Other Posts in Data Types

  1. Replacing List
  2. Factory Pattern using Generics in C#
  3. Vector Class and Events in .Net
  4. Binary Trees in C# using Generics
  5. Priority Queue in C#
  6. Cheap Trick for Fluent Interfaces
  7. Building an DI Container

Factory Pattern using Generics in C#

8/24/2009

I've been on a kick lately of just coding various things that I don't need right now but may need at some point in the future. One of those items is generic class to use in a factory pattern. For those of you who don't know what the factory pattern is, it's a creational pattern that creates objects based on an input without the caller necessarily knowing what type the object will be. Basically I need a class that can create other objects based on the input and sending back the object cast to an interface or base class (usually). It's fairly common in things like messaging systems, test driven development, frameworks, and the like.

Anyway, I was bored and thought a class that could handle any such instance like that would be fairly useful. So I set to work creating the class. And with the help of generics and the Func type, it turns out it's fairly easy:

   1: public class Factory<Key,T>
   2: {
   3:     #region Protected Variables
   4:  
   5:     /// <summary>
   6:     /// List of constructors/initializers
   7:     /// </summary>
   8:     protected Dictionary<Key, Func<T>> Constructors = new Dictionary<Key, Func<T>>();
   9:  
  10:     #endregion
  11:  
  12:     #region Public Functions
  13:  
  14:     /// <summary>
  15:     /// Registers an item
  16:     /// </summary>
  17:     /// <param name="Key">Item to register</param>
  18:     /// <param name="Result">The object to be returned</param>
  19:     public void Register(Key Key, T Result)
  20:     {
  21:         if (Constructors.ContainsKey(Key))
  22:             Constructors[Key] = new Func<T>(() => Result);
  23:         else
  24:             Constructors.Add(Key, new Func<T>(() => Result));
  25:     }
  26:  
  27:     /// <summary>
  28:     /// Registers an item
  29:     /// </summary>
  30:     /// <param name="Key">Item to register</param>
  31:     /// <param name="Constructor">The function to call when creating the item</param>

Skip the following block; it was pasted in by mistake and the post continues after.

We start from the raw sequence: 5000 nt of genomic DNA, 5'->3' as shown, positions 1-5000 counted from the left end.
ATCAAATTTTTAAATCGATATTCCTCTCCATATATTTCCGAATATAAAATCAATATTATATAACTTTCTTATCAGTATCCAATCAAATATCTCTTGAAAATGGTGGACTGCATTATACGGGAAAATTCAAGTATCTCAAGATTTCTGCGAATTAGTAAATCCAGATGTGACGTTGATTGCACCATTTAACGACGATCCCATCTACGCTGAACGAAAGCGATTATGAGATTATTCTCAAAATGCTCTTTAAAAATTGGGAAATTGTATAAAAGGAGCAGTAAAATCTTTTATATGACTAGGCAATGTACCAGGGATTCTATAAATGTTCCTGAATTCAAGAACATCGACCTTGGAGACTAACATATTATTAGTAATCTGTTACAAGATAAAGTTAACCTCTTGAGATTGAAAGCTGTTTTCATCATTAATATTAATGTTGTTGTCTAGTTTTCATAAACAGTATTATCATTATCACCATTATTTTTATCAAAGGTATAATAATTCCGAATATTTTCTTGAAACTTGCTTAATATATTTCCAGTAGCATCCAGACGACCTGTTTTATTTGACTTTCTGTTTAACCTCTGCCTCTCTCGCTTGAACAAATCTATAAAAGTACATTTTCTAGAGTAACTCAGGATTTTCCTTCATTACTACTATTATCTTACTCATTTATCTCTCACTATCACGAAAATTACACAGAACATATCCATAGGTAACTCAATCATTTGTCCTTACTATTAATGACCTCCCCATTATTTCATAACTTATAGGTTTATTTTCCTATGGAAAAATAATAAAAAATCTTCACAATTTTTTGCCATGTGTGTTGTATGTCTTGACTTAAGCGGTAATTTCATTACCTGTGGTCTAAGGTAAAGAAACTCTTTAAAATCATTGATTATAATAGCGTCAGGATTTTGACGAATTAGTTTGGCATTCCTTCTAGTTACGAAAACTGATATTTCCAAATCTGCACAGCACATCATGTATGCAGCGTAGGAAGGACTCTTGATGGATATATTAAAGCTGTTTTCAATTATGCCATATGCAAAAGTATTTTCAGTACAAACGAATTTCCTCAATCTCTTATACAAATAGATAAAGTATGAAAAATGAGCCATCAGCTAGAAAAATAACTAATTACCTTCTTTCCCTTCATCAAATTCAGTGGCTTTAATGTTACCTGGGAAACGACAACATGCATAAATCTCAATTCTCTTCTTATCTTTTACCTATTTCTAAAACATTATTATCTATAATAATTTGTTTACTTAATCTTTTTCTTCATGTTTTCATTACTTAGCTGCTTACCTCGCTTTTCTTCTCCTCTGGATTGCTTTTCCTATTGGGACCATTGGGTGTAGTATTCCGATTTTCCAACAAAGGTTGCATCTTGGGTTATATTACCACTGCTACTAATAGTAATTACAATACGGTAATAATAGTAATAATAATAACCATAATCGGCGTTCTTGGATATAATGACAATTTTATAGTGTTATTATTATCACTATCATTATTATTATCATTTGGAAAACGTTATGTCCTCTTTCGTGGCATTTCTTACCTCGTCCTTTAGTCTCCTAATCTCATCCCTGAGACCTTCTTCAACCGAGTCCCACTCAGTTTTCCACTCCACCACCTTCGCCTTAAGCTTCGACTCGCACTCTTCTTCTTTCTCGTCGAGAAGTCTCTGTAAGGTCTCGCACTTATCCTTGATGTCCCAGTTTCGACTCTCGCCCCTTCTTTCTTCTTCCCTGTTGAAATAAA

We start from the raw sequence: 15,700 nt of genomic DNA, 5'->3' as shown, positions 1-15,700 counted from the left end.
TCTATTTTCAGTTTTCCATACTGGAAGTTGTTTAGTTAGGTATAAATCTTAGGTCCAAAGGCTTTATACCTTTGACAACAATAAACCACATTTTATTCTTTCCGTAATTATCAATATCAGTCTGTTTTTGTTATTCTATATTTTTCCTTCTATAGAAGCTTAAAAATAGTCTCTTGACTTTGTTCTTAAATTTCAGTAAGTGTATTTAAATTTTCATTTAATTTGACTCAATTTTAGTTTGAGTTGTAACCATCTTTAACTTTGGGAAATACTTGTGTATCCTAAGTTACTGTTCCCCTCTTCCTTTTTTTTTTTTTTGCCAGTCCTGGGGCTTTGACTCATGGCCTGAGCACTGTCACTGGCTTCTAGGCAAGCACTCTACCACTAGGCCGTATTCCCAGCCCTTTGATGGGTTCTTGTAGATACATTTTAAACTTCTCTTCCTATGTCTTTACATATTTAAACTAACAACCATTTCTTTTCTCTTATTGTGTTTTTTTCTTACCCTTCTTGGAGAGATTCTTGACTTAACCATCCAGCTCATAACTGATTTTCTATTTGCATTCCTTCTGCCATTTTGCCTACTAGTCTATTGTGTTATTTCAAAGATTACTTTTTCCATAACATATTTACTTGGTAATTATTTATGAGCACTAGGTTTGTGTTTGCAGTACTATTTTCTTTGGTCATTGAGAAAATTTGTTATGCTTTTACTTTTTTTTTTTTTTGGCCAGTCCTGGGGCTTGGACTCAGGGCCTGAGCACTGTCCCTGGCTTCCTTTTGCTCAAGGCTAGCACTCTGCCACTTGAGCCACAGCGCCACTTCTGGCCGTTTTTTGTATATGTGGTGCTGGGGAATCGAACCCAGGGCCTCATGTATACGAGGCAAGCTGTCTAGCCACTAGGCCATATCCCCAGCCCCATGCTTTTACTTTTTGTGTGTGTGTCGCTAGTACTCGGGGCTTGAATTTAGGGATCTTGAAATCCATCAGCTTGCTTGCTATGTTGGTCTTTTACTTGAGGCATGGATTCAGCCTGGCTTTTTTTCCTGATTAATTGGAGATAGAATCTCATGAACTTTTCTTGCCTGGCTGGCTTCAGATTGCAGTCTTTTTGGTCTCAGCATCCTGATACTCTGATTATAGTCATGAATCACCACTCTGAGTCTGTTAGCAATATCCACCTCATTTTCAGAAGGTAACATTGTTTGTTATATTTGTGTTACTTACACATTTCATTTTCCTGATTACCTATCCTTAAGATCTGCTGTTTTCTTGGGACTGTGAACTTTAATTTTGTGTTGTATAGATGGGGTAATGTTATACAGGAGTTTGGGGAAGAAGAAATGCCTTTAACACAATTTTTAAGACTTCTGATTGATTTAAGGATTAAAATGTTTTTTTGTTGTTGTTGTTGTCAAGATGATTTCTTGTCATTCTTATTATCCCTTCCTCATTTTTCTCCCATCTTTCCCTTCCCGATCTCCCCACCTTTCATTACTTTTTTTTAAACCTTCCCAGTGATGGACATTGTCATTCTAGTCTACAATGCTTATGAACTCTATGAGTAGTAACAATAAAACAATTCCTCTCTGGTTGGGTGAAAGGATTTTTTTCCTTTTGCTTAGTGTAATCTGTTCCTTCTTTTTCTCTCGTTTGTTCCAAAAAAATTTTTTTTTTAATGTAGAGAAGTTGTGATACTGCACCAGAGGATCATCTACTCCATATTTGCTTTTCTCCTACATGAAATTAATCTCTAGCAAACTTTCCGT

32:     public void Register(Key Key, Func<T> Constructor)
  33:     {
  34:         if (Constructors.ContainsKey(Key))
  35:             Constructors[Key] = Constructor;
  36:         else
  37:             Constructors.Add(Key, Constructor);
  38:     }
  39:  
  40:     /// <summary>
  41:     /// Creates an instance associated with the key
  42:     /// </summary>
  43:     /// <param name="Key">Registered item</param>
  44:     /// <returns>The type returned by the initializer</returns>
  45:     public T Create(Key Key)
  46:     {
  47:         if (Constructors.ContainsKey(Key))
  48:             return Constructors[Key]();
  49:         return default(T);
  50:     }
  51:  
  52:     #endregion
  53: }

Before we talk about the methods, you should note that the class requires two types to be defined. The first is the key that the constructor will be associated with (when you call Create, you'll need to pass this in). The second item is the actual type that you expect from the function that is called. So once you create a Factory object, you can call basically just two methods. The first is the Register method. Calling that allows you to, well, register a constructor with a key. For instance:

   1: TempFactory.Register("Temp1", new Func<ITemp>(() => new Temp1()));

This would register the string "Temp1" with the Temp1 constructor. This of course assumes that the key is a string and the type you're expecting is an ITemp and that Temp1 inherits from ITemp... But assuming all of that, it's fairly simple to grasp. Although if you're curious what a Func is, it's a delegate for a method that has no input but returns an object of a specified type.  Anyway, the second method is the Create method. It takes in a key and spits out an object (assuming the key exists, otherwise it spits out the default value). That's pretty much it. With this, you have yourself a light weight, generic class to handle your factory pattern needs. So try it out, leave feedback, and happy coding.



Comments

decoder
May 28, 2011 4:01 AM
Dude, you gotta a get out the house more. Great work, but you did this for kicks?